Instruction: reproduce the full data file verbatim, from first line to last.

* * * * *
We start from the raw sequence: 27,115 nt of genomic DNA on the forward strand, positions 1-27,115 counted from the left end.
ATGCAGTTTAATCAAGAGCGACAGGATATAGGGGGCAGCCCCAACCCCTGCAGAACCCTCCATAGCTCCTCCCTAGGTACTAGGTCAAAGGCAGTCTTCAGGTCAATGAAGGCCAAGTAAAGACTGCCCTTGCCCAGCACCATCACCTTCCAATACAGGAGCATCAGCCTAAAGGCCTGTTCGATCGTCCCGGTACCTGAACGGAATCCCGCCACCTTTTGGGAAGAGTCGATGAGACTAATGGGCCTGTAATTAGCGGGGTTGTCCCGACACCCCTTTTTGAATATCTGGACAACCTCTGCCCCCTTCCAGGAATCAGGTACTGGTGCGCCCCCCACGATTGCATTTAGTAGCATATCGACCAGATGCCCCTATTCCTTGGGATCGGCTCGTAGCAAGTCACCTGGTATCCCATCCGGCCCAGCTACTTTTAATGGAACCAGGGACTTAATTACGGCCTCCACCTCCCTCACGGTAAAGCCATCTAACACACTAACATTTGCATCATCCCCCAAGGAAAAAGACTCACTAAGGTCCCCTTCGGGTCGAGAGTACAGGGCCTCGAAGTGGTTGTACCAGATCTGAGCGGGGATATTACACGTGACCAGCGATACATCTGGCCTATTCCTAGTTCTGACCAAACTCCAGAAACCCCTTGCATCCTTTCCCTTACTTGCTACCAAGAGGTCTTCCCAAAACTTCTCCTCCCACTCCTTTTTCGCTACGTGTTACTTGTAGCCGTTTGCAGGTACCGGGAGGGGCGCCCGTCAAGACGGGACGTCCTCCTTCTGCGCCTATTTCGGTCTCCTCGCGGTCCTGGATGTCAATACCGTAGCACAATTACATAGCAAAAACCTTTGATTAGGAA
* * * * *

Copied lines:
We start from the raw sequence: 27,115 nt of genomic DNA on the forward strand, positions 1-27,115 counted from the left end.
ATGCAGTTTAATCAAGAGCGACAGGATATAGGGGGCAGCCCCAACCCCTGCAGAACCCTCCATAGCTCCTCCCTAGGTACTAGGTCAAAGGCAGTCTTCAGGTCAATGAAGGCCAAGTAAAGACTGCCCTTGCCCAGCACCATCACCTTCCAATACAGGAGCATCAGCCTAAAGGCCTGTTCGATCGTCCCGGTACCTGAACGGAATCCCGCCACCTTTTGGGAAGAGTCGATGAGACTAATGGGCCTGTAATTAGCGGGGTTGTCCCGACACCCCTTTTTGAATATCTGGACAACCTCTGCCCCCTTCCAGGAATCAGGTACTGGTGCGCCCCCCACGATTGCATTTAGTAGCATATCGACCAGATGCCCCTATTCCTTGGGATCGGCTCGTAGCAAGTCACCTGGTATCCCATCCGGCCCAGCTACTTTTAATGGAACCAGGGACTTAATTACGGCCTCCACCTCCCTCACGGTAAAGCCATCTAACACACTAACATTTGCATCATCCCCCAAGGAAAAAGACTCACTAAGGTCCCCTTCGGGTCGAGAGTACAGGGCCTCGAAGTGGTTGTACCAGATCTGAGCGGGGATATTACACGTGACCAGCGATACATCTGGCCTATTCCTAGTTCTGACCAAACTCCAGAAACCCCTTGCATCCTTTCCCTTACTTGCTACCAAGAGGTCTTCCCAAAACTTCTCCTCCCACTCCTTTTTCGCTACGTGTTACTTGTAGCCGTTTGCAGGTACCGGGAGGGGCGCCCGTCAAGACGGGACGTCCTCCTTCTGCGCCTATTTCGGTCTCCTCGCGGTCCTGGATGTCAATACCGTAGCACAATTACATAGCAAAAACCTTTGATTAGGAA